“They are securing supply and also accelerating purchases to help their suppliers generate cash flows.
“Renewable energy offers sustainable growth and is better positioned to deal with the economic impacts of Covid-19.”
IEA says global energy industry will never be the same again
At the same time as these financial updates were filtering through last week, the IEA delivered its prognosis of the state of a global energy industry that has been ravaged by coronavirus, identifying the “biggest shock” to the market in more than 70 years.
Discussing the outlook, the energy watchdog’s executive director Dr Fatih Birol notes that “only renewables are holding up during the previously unheard-of slump in electricity use”.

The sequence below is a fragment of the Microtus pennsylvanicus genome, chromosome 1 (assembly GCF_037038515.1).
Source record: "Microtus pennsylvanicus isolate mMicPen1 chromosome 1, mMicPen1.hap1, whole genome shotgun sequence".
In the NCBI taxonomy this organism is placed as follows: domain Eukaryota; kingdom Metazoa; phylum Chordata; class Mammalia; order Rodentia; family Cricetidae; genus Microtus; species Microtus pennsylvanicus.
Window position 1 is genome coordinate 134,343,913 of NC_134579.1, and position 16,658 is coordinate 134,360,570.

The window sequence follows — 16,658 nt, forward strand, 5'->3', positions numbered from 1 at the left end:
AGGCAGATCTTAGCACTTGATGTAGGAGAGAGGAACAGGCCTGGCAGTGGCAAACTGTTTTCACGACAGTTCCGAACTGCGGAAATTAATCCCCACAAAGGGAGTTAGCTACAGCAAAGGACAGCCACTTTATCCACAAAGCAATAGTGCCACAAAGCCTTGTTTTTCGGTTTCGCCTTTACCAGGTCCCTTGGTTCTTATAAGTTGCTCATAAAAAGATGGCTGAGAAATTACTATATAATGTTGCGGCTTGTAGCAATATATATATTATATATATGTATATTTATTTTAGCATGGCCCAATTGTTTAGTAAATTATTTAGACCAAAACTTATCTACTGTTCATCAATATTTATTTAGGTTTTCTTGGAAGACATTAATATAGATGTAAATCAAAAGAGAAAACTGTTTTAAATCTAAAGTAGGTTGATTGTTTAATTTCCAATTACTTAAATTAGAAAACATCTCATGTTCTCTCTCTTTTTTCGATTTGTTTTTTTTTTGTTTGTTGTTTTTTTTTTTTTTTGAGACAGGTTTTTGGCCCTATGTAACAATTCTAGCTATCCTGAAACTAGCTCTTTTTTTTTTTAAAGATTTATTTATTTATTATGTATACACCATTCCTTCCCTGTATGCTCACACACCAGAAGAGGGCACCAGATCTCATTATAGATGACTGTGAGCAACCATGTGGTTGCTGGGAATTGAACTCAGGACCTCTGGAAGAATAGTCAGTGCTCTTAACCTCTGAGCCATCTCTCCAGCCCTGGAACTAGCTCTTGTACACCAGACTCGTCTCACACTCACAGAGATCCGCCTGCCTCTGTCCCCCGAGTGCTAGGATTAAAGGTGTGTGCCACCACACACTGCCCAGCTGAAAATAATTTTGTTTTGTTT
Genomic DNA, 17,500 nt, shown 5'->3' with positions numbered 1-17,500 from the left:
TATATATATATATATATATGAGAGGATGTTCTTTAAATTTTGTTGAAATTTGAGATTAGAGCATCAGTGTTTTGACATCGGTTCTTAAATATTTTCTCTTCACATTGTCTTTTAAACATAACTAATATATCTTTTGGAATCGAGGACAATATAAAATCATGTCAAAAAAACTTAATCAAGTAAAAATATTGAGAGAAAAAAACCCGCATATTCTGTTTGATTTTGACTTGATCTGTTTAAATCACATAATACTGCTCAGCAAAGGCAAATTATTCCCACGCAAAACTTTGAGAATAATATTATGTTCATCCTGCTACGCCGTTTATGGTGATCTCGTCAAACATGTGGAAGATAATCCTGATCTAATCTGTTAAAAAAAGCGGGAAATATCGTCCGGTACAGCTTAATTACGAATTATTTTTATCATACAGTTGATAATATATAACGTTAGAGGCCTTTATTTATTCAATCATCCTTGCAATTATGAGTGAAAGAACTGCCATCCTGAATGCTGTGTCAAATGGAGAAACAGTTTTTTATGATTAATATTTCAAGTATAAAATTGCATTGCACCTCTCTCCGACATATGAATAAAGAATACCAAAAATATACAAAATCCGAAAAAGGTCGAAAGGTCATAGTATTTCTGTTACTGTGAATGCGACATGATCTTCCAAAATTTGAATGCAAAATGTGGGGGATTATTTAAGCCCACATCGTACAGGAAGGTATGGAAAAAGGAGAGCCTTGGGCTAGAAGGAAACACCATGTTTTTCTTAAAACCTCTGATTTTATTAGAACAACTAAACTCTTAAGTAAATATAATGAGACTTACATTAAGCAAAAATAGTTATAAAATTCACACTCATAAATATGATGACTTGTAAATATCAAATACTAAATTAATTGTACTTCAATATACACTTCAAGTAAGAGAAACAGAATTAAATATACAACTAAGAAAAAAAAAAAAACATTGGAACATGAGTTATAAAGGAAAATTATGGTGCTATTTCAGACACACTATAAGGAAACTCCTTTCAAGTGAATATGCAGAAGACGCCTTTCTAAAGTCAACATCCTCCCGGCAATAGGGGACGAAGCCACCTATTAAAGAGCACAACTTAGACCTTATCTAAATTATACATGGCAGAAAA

“It is still too early to determine the longer-term impacts, but the energy industry that emerges from this crisis will be significantly different from the one that came before,” he says.
While low-carbon electricity sources are expected to increase their share this year, accounting for around 40% of the annual global energy mix, coal and natural gas are becoming “increasingly squeezed between low overall power demand and increasing output from renewables”, according to the agency.
Renewable energy is now competing with fossil fuels on price